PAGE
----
Just read these beautiful lines from W.B. Yeats, January 1892.
WHERE MY BOOKS GO.
All the words that I gather,
And all the words that I write,
Must spread out their wings untiring,
And never rest in their flight,
Till they come where your sad, sad heart is,
And sing to you in the night,
Beyond where the waters are moving,
Storm darkened or starry bright.
Some people don’t understand the promises they’re making when they make them,” I said.
“Right, of course. But you keep the promise anyway. That’s what love is. Love is keeping the promise anyway.
John Green, The Fault in Our Stars
Grief really is the price we pay for Love! Whether it is a loved one passing away, or a loved one far away!
I was remembering one of the most beautiful poems of E.E. Cummings, and I share it here with my readers:
i carry your heart with me (i carry it in
my heart) i am never without it (anywhere
i go you go, my dear; and whatever is done
by only me is your doing, my darling)
no fate (for you are my fate, my sweet) i want
no world (for beautiful you are my world, my true)
and it’s you are whatever a moon has always meant
and whatever a sun will always sing is you
here is the deepest secret nobody knows
(here is the root of the root and the bud of the bud
and the sky of the sky of a tree called life; which grows
higher than the soul can hope or mind can hide)
and this is the wonder that’s keeping the stars apart
i carry your heart (i carry it in my heart)
– E.E. Cummings
I attended this beautiful Celebration of Life event, for a colleague’s husband, who had passed away. What was beautiful about this event was that she requested all religions to say a word of prayer for her dearly departed. I was honored to be asked to represent Islam.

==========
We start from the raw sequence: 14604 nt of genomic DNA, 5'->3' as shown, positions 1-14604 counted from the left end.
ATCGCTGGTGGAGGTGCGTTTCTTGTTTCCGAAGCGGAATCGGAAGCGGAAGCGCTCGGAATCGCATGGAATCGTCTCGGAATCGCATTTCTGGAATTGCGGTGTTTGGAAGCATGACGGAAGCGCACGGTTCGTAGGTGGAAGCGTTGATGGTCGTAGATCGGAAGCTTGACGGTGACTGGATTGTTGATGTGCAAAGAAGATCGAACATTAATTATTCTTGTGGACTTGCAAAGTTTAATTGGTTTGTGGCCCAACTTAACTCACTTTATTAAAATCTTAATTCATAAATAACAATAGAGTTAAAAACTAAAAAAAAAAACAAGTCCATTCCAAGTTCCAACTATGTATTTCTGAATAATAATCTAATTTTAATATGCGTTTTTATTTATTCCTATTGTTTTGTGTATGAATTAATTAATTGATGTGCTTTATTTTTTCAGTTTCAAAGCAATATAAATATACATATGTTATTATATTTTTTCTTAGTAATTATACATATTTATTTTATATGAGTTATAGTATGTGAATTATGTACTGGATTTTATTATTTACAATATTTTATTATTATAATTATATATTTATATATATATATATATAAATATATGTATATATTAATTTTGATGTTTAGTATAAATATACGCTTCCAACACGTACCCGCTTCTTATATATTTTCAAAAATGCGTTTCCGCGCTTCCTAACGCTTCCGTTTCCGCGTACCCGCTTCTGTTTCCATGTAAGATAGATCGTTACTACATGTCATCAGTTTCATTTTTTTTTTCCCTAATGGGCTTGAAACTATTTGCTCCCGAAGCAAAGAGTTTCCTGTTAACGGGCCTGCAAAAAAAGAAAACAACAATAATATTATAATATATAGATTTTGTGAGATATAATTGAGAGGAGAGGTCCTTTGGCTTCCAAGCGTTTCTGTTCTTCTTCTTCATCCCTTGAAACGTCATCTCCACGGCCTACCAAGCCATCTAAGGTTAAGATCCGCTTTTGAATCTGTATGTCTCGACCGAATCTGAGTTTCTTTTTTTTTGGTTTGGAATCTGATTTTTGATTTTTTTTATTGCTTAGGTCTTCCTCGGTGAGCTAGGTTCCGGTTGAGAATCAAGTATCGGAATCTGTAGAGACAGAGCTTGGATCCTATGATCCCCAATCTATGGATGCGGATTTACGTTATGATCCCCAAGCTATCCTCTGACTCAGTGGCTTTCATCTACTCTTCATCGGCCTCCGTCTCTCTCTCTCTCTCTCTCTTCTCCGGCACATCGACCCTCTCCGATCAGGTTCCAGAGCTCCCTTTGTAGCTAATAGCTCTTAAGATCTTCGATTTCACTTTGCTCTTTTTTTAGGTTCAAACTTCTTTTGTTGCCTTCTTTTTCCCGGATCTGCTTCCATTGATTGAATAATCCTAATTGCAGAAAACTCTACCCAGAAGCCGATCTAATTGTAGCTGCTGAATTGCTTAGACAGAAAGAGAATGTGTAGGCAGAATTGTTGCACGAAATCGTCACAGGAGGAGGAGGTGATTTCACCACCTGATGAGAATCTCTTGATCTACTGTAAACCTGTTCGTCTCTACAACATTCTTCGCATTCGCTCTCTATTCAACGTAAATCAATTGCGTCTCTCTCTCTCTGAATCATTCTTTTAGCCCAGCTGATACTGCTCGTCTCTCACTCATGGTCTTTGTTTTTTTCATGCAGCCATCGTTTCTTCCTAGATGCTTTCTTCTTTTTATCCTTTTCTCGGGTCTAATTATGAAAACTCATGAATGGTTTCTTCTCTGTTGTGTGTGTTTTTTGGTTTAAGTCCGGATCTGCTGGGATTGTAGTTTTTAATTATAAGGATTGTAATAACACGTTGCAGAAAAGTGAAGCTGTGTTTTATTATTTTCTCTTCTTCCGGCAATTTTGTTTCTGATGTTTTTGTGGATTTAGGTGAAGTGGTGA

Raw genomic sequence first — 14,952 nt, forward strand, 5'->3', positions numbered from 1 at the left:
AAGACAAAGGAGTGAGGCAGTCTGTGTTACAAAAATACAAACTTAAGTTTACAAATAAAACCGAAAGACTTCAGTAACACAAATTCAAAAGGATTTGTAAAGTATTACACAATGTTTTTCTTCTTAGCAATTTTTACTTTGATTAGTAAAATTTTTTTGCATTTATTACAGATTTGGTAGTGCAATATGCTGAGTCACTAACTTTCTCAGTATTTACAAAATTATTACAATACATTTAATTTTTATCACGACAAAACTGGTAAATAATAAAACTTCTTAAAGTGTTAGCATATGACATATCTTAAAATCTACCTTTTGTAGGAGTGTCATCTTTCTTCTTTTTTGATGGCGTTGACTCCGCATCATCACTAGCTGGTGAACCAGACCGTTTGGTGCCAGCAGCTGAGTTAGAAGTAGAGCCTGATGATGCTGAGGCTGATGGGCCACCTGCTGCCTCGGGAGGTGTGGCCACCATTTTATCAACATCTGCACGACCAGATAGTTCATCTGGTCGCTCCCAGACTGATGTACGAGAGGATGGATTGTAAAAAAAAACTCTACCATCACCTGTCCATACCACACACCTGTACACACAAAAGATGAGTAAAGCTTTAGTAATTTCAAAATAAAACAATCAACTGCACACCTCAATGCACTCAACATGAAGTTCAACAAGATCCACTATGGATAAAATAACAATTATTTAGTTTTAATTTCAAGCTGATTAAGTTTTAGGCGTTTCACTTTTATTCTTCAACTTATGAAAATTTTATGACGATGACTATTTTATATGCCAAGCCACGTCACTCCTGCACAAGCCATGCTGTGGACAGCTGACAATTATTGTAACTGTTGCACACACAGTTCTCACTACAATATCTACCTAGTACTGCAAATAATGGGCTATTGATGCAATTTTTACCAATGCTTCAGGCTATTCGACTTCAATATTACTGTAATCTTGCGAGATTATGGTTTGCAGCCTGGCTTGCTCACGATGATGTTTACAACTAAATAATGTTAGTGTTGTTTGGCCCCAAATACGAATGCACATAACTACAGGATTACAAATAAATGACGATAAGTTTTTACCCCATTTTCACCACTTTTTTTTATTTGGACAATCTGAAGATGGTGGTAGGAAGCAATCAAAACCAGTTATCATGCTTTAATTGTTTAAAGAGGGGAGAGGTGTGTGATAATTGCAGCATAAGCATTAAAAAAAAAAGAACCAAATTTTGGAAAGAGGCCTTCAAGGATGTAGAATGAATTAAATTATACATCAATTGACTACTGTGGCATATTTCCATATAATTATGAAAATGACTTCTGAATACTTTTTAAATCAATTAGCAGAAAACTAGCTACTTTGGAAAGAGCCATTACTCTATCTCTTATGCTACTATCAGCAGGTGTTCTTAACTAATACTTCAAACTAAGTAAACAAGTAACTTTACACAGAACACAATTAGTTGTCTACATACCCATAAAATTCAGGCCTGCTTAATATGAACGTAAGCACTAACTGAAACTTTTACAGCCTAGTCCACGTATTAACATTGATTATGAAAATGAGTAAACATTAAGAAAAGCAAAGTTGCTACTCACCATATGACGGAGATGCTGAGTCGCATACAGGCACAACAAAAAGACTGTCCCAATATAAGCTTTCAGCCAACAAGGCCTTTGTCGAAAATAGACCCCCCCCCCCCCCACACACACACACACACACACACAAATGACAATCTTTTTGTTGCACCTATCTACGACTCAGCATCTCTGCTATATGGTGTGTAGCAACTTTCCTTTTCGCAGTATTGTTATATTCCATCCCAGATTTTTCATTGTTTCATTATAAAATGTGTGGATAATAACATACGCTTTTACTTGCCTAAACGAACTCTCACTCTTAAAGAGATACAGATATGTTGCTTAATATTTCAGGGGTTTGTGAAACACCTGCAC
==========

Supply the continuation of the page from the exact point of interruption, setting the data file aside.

I was very touched by all the efforts to bring all the religions under the same roof. As she chuckled and said to me, “Somebody’s bound to get it right, and we hope that we have ’em all covered!”
What was really beautiful was the way all prayers repeated peace and love for the departed soul. This is what makes us all human, converging in the silent memory of God. The loved ones gathering in memory of the departed is a touchy reminder of living our life fully, not getting caught up in the entangled web of life to forget those who matter most to us.
I have always believed that birthdays are a special occasion. We all grew up enjoying and feasting on our special days. Some birthdays are even more special, because your loved ones surround you with their love, time and attention. Today has been what I have been calling a Case of Exploding Love! I am so full of warmth of those greetings that I am ready to embrace turning 38 this year! God is kind, and He sends His love to us through His special little angels that we see in the form of our family and friends. My sister, little ms. Jaffri outdoes herself every year! I have been telling everyone that we all need a bit of Ms. Jaffri in our lives. She makes you feel special – as if the whole world is revolving around you!
And that is the thing about love. When we love unconditionally, its not about the time we dont have, or our schedules that are conflicting – when we love ’em, we show ’em, and we show up!
Thank you God for little blessings, and especially for loving little sisters.
A note to myself, to cover all aspects of life: work, relationships, life in general:
Grass is not greener on the other side. It is greener where you water it!
Of late my social media timeline has been full of people writing in the memory of their loved ones they have lost recently. Some writing poetic lines for their friends, some for their family.
It got me thinking – I wonder when was the last time they met or spoke to that person? Do we, in our lifetime apologize to those we hurt? Do we tell the ones we love how much we love them? And when we are aching to speak to someone, do we reach out to them? In the rush of our maddening lives, often times we tread upon those we care for most. There will always be time to make up, we might think. Life is so fragile and unpredictable, there may not be anytime! I would rather that my friends and family care for me while I am alive. I try and do the same for the ones who mean most to me. For the complicated ones we may have tread upon in the circus of life, maybe it’s time we reflect on making up in life, than regret in death! Every person deserves respect and everyone should be given a second chance!
I am reminded of these beautiful lines from my favorite Browning poem:
How do I love thee? Let me count the ways.
I love thee with the passion put to use
In my old griefs, and with my childhood’s faith.
Smiles, tears, of all my life; and, if God choose,
I shall but love thee better after death.